In the recent edition of Boss Magazine in the AFR an article entitled ‘How to avoid social media death’ explored the reticence behind social media adoption and provided a few handy tips on getting started and mastering the art of social communication in the digital age.
According to the article, only four of the top 100 ASX listed companies had CEO or MDs who had an active Twitter presence – News Corp’s Rupert Murdoch, Wesfarmer’s Richard Goyder, Bank of Queensland’s Stuart Grimshaw and Atlas Iron’s Ken Brinsden.
As the article rightly points out, social media isn’t just about brand awareness stating that “those who get involved in Twitter and other social media will reap intangible but real benefits from being closer to their customers base and ahead of the curve on emerging trends. They will also have the chance to elevate their personal brand and their company’s reputation by displaying a human face”.
So, why such unwillingness amongst Australia’s key business decision makers? The single biggest obstacle for executives looking to become more socially savvy is having the appropriate social media knowledge, time or technical skills. Too often executives will simply put social media in the too hard basket – “it’s not for me”, “there isn’t any value in it”, “I just don’t have the time to tweet”, “people don’t want to know when I’m brushing my teeth”.
A degree of reluctance is understandable. Social media is not the easiest medium to understand not least of all because of constant state of change, new and emerging tools and the omnipresent risk of doing significant organisational and personal brand damage.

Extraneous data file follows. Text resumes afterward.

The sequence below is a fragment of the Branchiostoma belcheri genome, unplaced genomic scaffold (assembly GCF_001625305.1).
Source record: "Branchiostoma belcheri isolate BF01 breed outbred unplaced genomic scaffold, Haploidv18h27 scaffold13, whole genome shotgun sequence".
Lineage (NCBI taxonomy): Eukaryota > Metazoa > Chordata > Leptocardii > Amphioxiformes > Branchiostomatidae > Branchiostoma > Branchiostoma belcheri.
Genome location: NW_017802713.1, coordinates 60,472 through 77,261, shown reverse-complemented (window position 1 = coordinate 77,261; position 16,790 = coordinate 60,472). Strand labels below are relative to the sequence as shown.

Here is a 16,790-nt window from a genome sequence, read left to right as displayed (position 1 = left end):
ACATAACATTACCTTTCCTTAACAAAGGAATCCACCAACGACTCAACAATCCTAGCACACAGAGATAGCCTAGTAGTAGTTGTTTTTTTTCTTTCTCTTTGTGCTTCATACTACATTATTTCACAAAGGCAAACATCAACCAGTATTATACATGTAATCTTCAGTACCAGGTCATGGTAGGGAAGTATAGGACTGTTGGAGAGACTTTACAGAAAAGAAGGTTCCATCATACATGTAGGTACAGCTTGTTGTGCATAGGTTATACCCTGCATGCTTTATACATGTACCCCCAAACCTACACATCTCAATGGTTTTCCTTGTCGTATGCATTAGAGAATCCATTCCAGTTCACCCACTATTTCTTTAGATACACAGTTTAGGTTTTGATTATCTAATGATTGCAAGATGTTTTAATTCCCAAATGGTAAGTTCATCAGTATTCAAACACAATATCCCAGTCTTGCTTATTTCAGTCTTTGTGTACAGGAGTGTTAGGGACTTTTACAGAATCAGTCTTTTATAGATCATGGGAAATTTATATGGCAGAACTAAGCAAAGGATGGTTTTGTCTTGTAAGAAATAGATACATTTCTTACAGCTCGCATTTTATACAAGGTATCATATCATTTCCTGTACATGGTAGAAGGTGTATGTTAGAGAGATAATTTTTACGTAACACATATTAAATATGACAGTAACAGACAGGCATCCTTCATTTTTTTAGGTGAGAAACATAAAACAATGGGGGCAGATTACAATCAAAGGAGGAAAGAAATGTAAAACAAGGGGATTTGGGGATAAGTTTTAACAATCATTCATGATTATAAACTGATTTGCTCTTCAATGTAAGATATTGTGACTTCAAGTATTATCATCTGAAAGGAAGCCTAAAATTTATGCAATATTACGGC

As a Queensland recruiting executive recently found out, it is very difficult to divorce a personal account from your professional career. The recruiter posted abusive messages on Twitter directed at radio personality Wendy Harmer. The executive was forced to publicly apologise and his online ‘spat’ resulted in news coverage across a variety of online outlets.
Through knowledge sharing, training and a companywide adoption, CEOs can ingrain social media into their everyday business thinking and activities.
Social media training should be a mandatory requirement for executives and senior management. It does not necessarily need to be a precursor to establishing a presence but at the very least it will give those who are charged with critical decision making the basic knowledge on how social media can affect a business from sales to thought leadership and everything in between.
Those executives who have mastered the art of social media communication have usually undertaken some form of training or digital eminence course.
Executives can undertake a simple three pronged approach to better understand and utilise social media tools:
- Understand the landscape – who is your audience, where are they and what are they saying
- Create content that is relevant to the audience – what insight can I provide that will add value to the audience and properly reflect my business and position
- Begin to engage with the audience through informed and friendly dialogue, providing personal experience and business insight
Social media is not the natural domain of Australia’s business elite. But those who master it sooner, undertake the necessary training and seek to readily engage with the community, will quickly find a competitive advantage and some very addictive tools!
By Thomas Tudehope social@ogilvy
SYDNEY, February 4, 2013 – Ogilvy Public Relations (Ogilvy PR) today announced the launch of a new global digital influence service called Digital Influence for B2B, designed to help business-to-business (B2B) companies adapt to the changes that have occurred in how B2B buyers are seeking information and opinions of others when considering a purchase.
The new service for driving awareness and sales consideration is led by an integrated, global team of specialists including:
- B2B communications experts
- Social media experts
- Sales enablement experts